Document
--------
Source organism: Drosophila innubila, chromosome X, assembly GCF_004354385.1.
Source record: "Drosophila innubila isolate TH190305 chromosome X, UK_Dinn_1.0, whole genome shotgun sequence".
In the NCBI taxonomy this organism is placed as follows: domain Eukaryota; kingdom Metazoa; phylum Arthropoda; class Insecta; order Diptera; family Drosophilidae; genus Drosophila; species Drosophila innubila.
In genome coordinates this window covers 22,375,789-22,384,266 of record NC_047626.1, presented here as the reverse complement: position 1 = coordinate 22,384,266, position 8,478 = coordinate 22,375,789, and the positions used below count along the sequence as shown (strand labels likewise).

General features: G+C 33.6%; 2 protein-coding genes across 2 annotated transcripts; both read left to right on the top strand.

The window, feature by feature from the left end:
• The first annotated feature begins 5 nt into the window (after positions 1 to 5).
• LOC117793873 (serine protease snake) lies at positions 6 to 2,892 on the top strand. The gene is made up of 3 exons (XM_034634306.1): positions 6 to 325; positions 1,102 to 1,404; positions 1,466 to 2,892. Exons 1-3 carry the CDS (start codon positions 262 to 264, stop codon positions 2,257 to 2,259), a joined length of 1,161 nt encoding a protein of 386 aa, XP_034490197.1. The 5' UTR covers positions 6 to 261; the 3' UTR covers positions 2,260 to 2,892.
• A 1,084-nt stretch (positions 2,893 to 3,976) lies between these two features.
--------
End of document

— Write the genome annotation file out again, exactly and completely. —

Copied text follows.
Source organism: Drosophila innubila, chromosome X, assembly GCF_004354385.1.
Source record: "Drosophila innubila isolate TH190305 chromosome X, UK_Dinn_1.0, whole genome shotgun sequence".
In the NCBI taxonomy this organism is placed as follows: domain Eukaryota; kingdom Metazoa; phylum Arthropoda; class Insecta; order Diptera; family Drosophilidae; genus Drosophila; species Drosophila innubila.
In genome coordinates this window covers 22,375,789-22,384,266 of record NC_047626.1, presented here as the reverse complement: position 1 = coordinate 22,384,266, position 8,478 = coordinate 22,375,789, and the positions used below count along the sequence as shown (strand labels likewise).

General features: G+C 33.6%; 2 protein-coding genes across 2 annotated transcripts; both read left to right on the top strand.

The window, feature by feature from the left end:
• The first annotated feature begins 5 nt into the window (after positions 1 to 5).
• LOC117793873 (serine protease snake) lies at positions 6 to 2,892 on the top strand. The gene is made up of 3 exons (XM_034634306.1): positions 6 to 325; positions 1,102 to 1,404; positions 1,466 to 2,892. Exons 1-3 carry the CDS (start codon positions 262 to 264, stop codon positions 2,257 to 2,259), a joined length of 1,161 nt encoding a protein of 386 aa, XP_034490197.1. The 5' UTR covers positions 6 to 261; the 3' UTR covers positions 2,260 to 2,892.
• A 1,084-nt stretch (positions 2,893 to 3,976) lies between these two features.